Asian Reporter Info
COMMUNITY GIVING. Two women chat with Ahmed Khan, center (behind refrigerator), after placing food inside a refrigerator at Woosung Street in Hong Kongís old-school neighborhood of Jordan. Khan, founder of a sports foundation on the same street, said he was inspired to create a community refrigerator after seeing a film about others doing the same thing. (AP Photo/Vincent Yu)
From The Asian Reporter, V31, #1 (January 4, 2021), page 3.
Hong Kong street refrigerator keeps giving
By Alice Fung
The Associated Press
HONG KONG ó Most people who head to Woosung Street in Hong Kongís old-school neighborhood of Jordan are visiting its popular restaurants serving everything from curries to seafood. Others may be headed for a lone refrigerator, painted blue, with a sign that reads: "Give what you can give, take what you need to take."
The door of the fridge sitting outside a hockey academy opens to reveal it is stuffed with packets of instant noodles, biscuits, tins of food, and even socks and towels for anyone who may need them.
Ahmen Khan, founder of a sports foundation on the same street, said he was inspired to create a community refrigerator after seeing a film about others doing the same thing. He found the refrigerator at a nearby refuse collection point and painted it blue.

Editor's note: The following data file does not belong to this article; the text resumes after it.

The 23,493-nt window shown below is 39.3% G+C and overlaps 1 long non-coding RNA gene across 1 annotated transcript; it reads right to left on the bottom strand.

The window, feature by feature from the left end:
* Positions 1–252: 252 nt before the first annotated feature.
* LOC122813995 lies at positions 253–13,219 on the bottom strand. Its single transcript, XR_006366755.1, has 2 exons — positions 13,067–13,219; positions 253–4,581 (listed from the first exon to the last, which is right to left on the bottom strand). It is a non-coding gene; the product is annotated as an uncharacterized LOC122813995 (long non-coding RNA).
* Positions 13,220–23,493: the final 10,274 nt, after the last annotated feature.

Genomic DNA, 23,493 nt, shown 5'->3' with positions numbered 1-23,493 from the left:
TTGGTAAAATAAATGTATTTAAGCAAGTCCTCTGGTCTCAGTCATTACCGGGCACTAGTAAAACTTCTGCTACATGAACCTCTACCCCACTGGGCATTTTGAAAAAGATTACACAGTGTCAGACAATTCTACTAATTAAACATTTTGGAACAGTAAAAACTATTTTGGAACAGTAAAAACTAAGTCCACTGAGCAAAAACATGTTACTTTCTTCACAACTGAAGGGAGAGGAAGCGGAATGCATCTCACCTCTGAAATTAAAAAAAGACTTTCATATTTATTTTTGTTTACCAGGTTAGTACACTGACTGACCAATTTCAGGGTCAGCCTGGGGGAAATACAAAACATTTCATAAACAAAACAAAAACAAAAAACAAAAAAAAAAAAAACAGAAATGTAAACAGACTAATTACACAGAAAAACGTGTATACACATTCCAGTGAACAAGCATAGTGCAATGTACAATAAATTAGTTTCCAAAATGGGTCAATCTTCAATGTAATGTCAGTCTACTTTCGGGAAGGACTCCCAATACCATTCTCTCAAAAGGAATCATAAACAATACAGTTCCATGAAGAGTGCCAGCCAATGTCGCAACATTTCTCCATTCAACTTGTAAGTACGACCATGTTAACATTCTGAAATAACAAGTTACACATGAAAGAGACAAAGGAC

"Itís like a dignity, that when you go home, you open your fridge to get food," Khan said. "So I want the people to just feel like that. Even if itís a street, itís their community, itís their home, so they can simply just open it and then just put food there, and collect the food."
Khanís blue refrigerator project went viral on social media and people have been dropping by to leave food inside.
Janet Yeung stopped by recently with a plastic bag filled with biscuits, instant noodles, and snacks. She stacked them carefully inside.
"I think doing good deeds does not need to be on a large scale," Yeung said. "A small act can already show our kindness, and contribute to this world."
A resident who would only identify himself as Yeung (no relation to Janet Yeung) is one of the people benefitting from the blue refrigerator, from time to time helping himself to some food or even masks left by donors.
"Those who are really in need can take things from the fridge whenever they want without any worries, as the fridge is here 24 hours a day," he said.
Associated Press writer Zen Soo contributed to this report.
"One Good Thing" is a series that highlights glimmers of joy in hard times ó stories of people who find a way to make a difference, no matter how small.
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